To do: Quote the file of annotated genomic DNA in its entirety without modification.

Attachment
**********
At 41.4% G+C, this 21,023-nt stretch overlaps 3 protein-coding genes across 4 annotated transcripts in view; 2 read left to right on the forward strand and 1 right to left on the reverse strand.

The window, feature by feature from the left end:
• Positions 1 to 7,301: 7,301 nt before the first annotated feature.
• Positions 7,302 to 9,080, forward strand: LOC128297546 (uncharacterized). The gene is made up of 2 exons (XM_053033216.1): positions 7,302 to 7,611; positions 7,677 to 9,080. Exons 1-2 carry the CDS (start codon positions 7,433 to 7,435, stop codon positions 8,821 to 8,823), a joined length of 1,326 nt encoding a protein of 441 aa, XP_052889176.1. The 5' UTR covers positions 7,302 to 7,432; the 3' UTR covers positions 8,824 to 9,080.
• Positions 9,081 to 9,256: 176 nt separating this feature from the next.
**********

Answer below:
At 41.4% G+C, this 21,023-nt stretch overlaps 3 protein-coding genes across 4 annotated transcripts in view; 2 read left to right on the forward strand and 1 right to left on the reverse strand.

The window, feature by feature from the left end:
• Positions 1 to 7,301: 7,301 nt before the first annotated feature.
• Positions 7,302 to 9,080, forward strand: LOC128297546 (uncharacterized). The gene is made up of 2 exons (XM_053033216.1): positions 7,302 to 7,611; positions 7,677 to 9,080. Exons 1-2 carry the CDS (start codon positions 7,433 to 7,435, stop codon positions 8,821 to 8,823), a joined length of 1,326 nt encoding a protein of 441 aa, XP_052889176.1. The 5' UTR covers positions 7,302 to 7,432; the 3' UTR covers positions 8,824 to 9,080.
• Positions 9,081 to 9,256: 176 nt separating this feature from the next.